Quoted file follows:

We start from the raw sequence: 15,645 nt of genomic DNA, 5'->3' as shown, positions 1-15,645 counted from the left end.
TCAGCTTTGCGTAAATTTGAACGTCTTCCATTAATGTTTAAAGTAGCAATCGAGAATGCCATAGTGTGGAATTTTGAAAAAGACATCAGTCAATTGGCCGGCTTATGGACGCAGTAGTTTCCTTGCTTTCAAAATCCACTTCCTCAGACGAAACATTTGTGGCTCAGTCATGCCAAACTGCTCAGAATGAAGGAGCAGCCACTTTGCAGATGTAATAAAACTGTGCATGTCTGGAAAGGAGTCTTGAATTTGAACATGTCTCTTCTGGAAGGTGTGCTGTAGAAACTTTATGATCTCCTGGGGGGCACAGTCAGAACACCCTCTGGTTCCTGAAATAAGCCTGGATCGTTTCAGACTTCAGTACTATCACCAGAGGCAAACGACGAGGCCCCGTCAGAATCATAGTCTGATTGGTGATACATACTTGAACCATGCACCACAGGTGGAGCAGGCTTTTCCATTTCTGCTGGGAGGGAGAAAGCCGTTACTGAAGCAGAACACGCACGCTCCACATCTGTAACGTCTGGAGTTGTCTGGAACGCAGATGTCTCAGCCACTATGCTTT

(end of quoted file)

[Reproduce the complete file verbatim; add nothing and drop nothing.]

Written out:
We start from the raw sequence: 15,645 nt of genomic DNA, 5'->3' as shown, positions 1-15,645 counted from the left end.
TCAGCTTTGCGTAAATTTGAACGTCTTCCATTAATGTTTAAAGTAGCAATCGAGAATGCCATAGTGTGGAATTTTGAAAAAGACATCAGTCAATTGGCCGGCTTATGGACGCAGTAGTTTCCTTGCTTTCAAAATCCACTTCCTCAGACGAAACATTTGTGGCTCAGTCATGCCAAACTGCTCAGAATGAAGGAGCAGCCACTTTGCAGATGTAATAAAACTGTGCATGTCTGGAAAGGAGTCTTGAATTTGAACATGTCTCTTCTGGAAGGTGTGCTGTAGAAACTTTATGATCTCCTGGGGGGCACAGTCAGAACACCCTCTGGTTCCTGAAATAAGCCTGGATCGTTTCAGACTTCAGTACTATCACCAGAGGCAAACGACGAGGCCCCGTCAGAATCATAGTCTGATTGGTGATACATACTTGAACCATGCACCACAGGTGGAGCAGGCTTTTCCATTTCTGCTGGGAGGGAGAAAGCCGTTACTGAAGCAGAACACGCACGCTCCACATCTGTAACGTCTGGAGTTGTCTGGAACGCAGATGTCTCAGCCACTATGCTTT